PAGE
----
Pirates 1, Dodgers 0: Rich Hill was perfect until he wasn’t; offense MIA

Photo: Stacie Wheeler

Rich Hill retired the first 24 hitters he faced on Wednesday night in Pittsburgh. He had a no-hitter through nine innings and pitched into the 10th! Unfortunately for him and the Dodgers, the offense was stifled against Pirates’ starter Trevor Williams and they dropped the game 1-0.

Hill looked to be on his game early, as he retired the Pirates in order (two strikeouts) in the first inning on just nine pitches. He got some help defensively. Chris Taylor and Curtis Granderson made a couple nice catches in the outfield, but Hill was dialed in. The closest thing to a hit in “regulation,” came in the eighth inning, but Chase Utley had other ideas.


Through eight innings, Hill was at 87 pitches. In the ninth inning, he faced the 7-8-9 hitters. Jordy Mercer swung at the first pitch and hit a hard grounder to third base. Logan Forsythe got in front of the ball but it hit off his glove and Mercer reached safely. It was the first base runner of the night for the Pirates.

At least it led to some good Twittering.


But then…

…nice going, dumbass.

Of course, we should have all seen this coming.


Thanks, Chad.

Chris Stewart, who was upset at Hill for “quick pitching” him earlier sacrificed Mercer to second. With the no-hitter still intact (but not certain since, you know, zero runs by the offense), Hill got Jose Osuna and Starling Marte to ground out to end the ninth.

Hill finished his first nine innings with 95 pitches. The idea he could, conceivably, come out for the 10th inning was in play, and Dave Roberts said, “Let’s get weird.” The Dodgers needed a long start from Hill, but I’m not sure anyone was expecting this. Hill came back out for the 10th inning and, on his fourth pitch of the 10th, Josh Harrison said, “I wanna go home.

If that’s not a hell of a way for a baseball game to end, I don’ t what is.

Anyway, this was Hill’s final line:

  • 9+ IP, 1 H, 1 R, 1 HR, 0 BB, 10 K, 99 pitches, 75 strikes, 9/4 GO/AO.

Not shown there is the average exit velocity against of just 77.1 MPH. For context, the MLB average is 86.7 MPH. He was on his game tonight.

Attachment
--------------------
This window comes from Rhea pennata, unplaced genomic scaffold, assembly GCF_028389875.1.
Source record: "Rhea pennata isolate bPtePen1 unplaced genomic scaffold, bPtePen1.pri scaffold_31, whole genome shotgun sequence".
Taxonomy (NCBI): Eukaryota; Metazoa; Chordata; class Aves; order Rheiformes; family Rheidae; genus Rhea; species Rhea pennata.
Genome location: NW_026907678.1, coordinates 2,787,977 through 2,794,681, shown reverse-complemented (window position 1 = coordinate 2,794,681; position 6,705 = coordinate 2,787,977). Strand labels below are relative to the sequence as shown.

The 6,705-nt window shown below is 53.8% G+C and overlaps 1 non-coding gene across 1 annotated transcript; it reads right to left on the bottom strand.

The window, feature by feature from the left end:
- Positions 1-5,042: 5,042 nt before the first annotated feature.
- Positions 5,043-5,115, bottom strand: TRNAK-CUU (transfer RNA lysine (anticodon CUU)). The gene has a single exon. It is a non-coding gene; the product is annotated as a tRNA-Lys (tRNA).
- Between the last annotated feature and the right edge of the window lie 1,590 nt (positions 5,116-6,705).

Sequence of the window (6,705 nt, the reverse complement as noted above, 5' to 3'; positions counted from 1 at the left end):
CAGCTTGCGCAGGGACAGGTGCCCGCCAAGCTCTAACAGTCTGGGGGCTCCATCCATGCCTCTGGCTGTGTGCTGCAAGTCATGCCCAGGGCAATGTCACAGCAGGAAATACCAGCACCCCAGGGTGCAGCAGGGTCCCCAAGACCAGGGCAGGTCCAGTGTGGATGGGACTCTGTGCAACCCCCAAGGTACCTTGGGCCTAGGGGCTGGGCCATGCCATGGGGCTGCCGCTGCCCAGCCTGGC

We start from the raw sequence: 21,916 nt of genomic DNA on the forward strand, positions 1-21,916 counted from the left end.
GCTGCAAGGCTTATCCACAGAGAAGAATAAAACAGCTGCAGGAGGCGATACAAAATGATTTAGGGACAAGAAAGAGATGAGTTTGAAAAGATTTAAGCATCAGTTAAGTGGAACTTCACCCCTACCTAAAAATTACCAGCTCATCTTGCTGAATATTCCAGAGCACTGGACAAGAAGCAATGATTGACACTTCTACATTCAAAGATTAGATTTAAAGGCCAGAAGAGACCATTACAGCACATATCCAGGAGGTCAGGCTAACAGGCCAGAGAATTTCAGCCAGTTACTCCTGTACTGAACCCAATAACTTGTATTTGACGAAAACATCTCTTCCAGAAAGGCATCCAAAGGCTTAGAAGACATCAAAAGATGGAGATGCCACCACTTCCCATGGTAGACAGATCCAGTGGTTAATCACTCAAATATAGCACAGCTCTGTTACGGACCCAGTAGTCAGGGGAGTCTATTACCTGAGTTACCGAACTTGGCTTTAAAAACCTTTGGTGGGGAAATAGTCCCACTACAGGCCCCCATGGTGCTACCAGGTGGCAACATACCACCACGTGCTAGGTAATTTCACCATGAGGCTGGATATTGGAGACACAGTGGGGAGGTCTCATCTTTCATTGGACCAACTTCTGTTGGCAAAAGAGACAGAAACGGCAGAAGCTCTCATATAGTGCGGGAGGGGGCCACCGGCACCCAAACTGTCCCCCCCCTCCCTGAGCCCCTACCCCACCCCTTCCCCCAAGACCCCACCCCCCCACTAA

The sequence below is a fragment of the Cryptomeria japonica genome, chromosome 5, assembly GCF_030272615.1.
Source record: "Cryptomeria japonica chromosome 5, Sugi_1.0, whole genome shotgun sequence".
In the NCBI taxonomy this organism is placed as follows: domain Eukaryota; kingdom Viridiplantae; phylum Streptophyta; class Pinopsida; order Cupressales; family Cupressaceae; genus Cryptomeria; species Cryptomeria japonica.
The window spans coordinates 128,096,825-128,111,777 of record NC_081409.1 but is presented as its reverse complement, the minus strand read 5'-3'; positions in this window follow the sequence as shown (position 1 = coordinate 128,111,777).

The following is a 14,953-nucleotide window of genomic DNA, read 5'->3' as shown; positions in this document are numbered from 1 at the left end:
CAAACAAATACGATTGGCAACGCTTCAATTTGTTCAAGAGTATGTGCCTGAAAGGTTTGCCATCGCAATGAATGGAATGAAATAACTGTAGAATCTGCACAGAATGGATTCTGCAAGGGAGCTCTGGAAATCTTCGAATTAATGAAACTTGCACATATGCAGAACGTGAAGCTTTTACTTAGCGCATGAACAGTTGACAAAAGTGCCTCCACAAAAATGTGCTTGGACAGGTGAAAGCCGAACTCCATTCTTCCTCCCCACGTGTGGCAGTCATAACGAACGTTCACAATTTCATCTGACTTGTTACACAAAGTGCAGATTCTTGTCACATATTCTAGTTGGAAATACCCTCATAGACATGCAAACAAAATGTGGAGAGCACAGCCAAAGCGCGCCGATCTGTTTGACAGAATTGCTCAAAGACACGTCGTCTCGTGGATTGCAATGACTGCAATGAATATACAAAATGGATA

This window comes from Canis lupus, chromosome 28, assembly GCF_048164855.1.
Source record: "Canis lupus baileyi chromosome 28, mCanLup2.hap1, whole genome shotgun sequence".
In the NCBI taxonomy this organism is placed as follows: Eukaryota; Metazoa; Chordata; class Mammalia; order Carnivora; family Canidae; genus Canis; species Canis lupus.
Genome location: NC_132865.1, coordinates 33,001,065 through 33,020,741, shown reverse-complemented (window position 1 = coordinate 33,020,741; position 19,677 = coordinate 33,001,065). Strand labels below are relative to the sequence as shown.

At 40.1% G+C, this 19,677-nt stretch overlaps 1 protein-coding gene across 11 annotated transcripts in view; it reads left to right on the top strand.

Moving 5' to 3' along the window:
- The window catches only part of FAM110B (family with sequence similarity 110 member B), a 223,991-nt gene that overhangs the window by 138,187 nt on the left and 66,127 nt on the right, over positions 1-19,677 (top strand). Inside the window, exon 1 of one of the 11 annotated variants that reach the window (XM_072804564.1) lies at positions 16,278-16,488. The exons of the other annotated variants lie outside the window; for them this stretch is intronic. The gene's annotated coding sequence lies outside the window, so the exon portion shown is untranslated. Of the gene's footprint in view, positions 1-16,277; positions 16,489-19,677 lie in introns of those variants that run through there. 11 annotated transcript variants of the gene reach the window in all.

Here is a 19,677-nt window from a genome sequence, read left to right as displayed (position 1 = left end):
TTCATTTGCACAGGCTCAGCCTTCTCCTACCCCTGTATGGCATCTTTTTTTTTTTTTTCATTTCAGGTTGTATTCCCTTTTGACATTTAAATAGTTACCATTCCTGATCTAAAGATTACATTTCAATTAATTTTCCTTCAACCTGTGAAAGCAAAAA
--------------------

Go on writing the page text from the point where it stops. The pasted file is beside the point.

Hard same.

The same couldn’t be said about the Dodgers’ offense. It collected eight hits, including three by Corey Seager, but it couldn’t get a key hit with runners aboard (0-for-9 with RISP, 11 LOB). Credit goes to Williams for holding down the offense, but the Dodgers certainly had their chances. Oh well.

The Dodgers fall to 89-36 on the season. They hold a 20 1/2-game lead on Arizona (which is losing 4-2 in New York in the top of the 7th) and a 21-game lead on Coloardo (which is winning 2-1 in Kansas City in the top of the 5th). For fun, they still hold a 13-game lead on Houston (which is winning 2-1 at home in the bottom of the 6th). The Dodgers are going to be just fine.

Tomorrow, Hyun-Jin Ryu (3.45 ERA, 4.31 FIP) takes on Chad Kuhl (4.52 ERA, 3.84 FIP) in an afternoon delight. First pitch from Pittsburgh is scheduled for 1:05 p.m. Pacific time.

About Dustin Nosler

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Dustin Nosler began writing about the Dodgers in July 2009 at his blog, Feelin' Kinda Blue. He co-hosted a weekly podcast with Jared Massey called Dugout Blues. He was a contributor/editor at The Hardball Times and True Blue LA. He graduated from California State University, Sacramento, with his bachelor’s degree in journalism and a minor in digital media. While at CSUS, he worked for the student-run newspaper The State Hornet for three years, culminating with a 1-year term as editor-in-chief. He resides in Stockton, Calif.